Rixflix A to Z: Alligator (1980)

Director: Lewis Teague // 1:29; Color
Crew Notables: John Sayles (screenplay and co-story)
Cast Notables: Robert Forster, Robin Riker, Dean Jagger, Sydney Lassick, Jack Carter, Michael V. Gazzo, Perry Lang, Henry Silva, Royce D. Applegate, Mike Mazurki
Cinema 4 Rating: 6

There are people out there for whom all "nature run amok" films are one and the same: all silly, all stupid, all immense wastes of time. This same logic will often be applied to practically any sub-genre of science-fiction, horror, fantasy or disaster films in equal measure, with the severity of cynicism wavering depending on personal preference, or more often, distaste. I am not making this statement to put myself above these type of people. Quite the opposite, for I actually am not all that interested in the "nature run amok" sub-genre.

Swarms of bees and waves of killer rats or spiders have never frightened me and cause little more than a big yawn from me when perpetrated onscreen. If the monster or animal has been made giant or enraged (or both) by some purposeful scientific means, well, I will probably be a little more interested, but then the film often crosses more into the "mad science" area, rather than nature just evolving or going crazy. This does not mean that there aren't fine examples of the sub-genre, and this is where one must not lock oneself into a steadfast position on an entire type of film: Jaws, one of my favorite films ever, and widely acclaimed as perhaps the pinnacle of Hollywood blockbuster filmmaking, is also the prime example of "nature run amok" onscreen. So, if you are going to roll your eyes in world-weariness every time some giant beast starts attacking people in a movie trailer, then either you also don't like Jaws, or you have clearly forgotten (or never learned) that in any genre or sub-genre of film, there are good examples and there are bad examples.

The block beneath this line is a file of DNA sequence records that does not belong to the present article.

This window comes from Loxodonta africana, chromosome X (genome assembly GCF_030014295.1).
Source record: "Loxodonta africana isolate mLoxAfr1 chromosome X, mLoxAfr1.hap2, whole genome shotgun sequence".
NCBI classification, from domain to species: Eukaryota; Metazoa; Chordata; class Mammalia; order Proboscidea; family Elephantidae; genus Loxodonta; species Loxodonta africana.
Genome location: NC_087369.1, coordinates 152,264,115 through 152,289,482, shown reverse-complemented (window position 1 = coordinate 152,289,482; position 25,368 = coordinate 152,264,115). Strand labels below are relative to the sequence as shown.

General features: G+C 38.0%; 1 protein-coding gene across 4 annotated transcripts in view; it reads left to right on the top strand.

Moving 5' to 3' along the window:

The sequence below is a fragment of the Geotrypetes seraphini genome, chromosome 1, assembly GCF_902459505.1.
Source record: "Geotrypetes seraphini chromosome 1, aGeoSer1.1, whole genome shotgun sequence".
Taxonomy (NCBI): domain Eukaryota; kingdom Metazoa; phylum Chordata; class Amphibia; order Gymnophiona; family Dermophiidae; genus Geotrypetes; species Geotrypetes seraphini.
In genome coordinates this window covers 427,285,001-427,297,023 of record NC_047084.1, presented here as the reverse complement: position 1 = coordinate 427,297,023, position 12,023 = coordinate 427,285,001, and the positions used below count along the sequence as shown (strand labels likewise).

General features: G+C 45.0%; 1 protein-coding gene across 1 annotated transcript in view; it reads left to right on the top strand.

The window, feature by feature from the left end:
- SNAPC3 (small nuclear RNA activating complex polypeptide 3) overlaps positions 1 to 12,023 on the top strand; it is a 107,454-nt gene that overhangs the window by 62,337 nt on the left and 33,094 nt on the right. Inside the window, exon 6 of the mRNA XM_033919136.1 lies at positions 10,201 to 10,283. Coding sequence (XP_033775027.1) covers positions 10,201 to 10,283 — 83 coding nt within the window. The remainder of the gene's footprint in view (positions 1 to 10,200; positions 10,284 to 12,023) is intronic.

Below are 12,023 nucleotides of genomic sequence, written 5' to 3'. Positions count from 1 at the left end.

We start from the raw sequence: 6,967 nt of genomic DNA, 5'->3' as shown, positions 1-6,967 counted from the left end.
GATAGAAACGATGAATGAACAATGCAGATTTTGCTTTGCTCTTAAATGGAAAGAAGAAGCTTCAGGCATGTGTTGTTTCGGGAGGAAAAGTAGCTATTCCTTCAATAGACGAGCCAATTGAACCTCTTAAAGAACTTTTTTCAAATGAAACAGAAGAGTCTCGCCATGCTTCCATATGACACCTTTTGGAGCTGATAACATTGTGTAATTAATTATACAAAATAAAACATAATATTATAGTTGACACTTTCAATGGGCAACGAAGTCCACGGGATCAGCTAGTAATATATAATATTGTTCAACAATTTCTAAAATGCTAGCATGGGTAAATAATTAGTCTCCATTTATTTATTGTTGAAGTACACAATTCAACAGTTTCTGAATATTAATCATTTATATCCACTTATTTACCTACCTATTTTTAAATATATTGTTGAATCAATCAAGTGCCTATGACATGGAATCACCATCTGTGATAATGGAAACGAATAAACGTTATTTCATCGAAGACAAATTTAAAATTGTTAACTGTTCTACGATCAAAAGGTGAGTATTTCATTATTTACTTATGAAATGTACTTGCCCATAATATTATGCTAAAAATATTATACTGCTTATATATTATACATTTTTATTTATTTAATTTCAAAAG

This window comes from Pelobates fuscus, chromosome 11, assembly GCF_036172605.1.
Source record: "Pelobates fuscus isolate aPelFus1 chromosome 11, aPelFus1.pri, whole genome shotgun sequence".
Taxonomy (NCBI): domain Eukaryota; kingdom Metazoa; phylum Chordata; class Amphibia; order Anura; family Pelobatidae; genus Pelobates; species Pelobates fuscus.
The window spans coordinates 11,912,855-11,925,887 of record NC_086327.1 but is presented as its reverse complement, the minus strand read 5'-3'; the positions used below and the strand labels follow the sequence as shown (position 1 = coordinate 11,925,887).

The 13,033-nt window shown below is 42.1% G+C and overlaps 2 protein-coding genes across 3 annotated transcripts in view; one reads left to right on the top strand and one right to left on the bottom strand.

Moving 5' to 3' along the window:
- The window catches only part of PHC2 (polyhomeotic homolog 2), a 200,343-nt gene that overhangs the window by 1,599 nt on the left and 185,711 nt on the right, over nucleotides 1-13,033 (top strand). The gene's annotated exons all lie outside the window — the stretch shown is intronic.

Alligator is one of those good examples. Even as a very clear "rip-off" (a term that I dislike hugely) of the famous shark flick, Alligator sprung from an incredible string of terrific low-budget scripts by then up-and-coming future director John Sayles, scripts which included Piranha (itself also a Jaws nod), The Howling and Battle Beyond the Stars. Sayles' writing for his own films would, of course, be concerned generally with higher-brow fare, but in the late 70s-early 80s he was allowed to let his freak flag fly, revealing a sensibility not only attuned to genre filmmaking and the clichés that make and break it, but also in finding ways to make those clichés somehow new again. Steadied by a solid and engaging lead performance by the vastly underrated Robert Forster (who would eventually get an Oscar nomination in Tarantino's Jackie Brown), Alligator never tries to be more than what it seems to be, but coats the expected antics in a healthy sheen of humor, though one has to get in a little ways before that humor really hits home. When it does, the laughs come fast and furious, though the film never gets "jokey" -- it is more active wit on display than actual punchlines. And for the most part, unlike in a lot of lower-budget monster flicks, the alligator action is surprisingly well-done and scarily effective at times. And man, Henry Silva's self-deprecating role is a gut-buster... literally.

I had to get the Korean DVD of this flick to once again feel the thrill I felt in the early video store days when I took this film home and discovered a bloody, gory good time. Some films, when you haven't seen them for a long time, don't hold up so well with the perspective of time and knowledge, while some, no matter what they might be about, feel like old friends who have been gone too long. Alligator, as it turns out, was one of my missing old friends. And it knows that it's silly, it knows that at heart its concept is stupid, but in no way is a waste of time.

And besides, without this film, how else would you know whether Harry Lime is alive or not?


EggOfTheDead said…
My brain cells are firing through a sludge of phlegm right now so I've gotta ask: Where's the Harry Lime reference in Alligator?!

I second your opinion that Alligator actually, sorta, works - I enjoy it! - while most of the sub-genre has a made-for-TV, lazy reliance on the scare factor of the critter/s alone which can't carry a 90-minute film.

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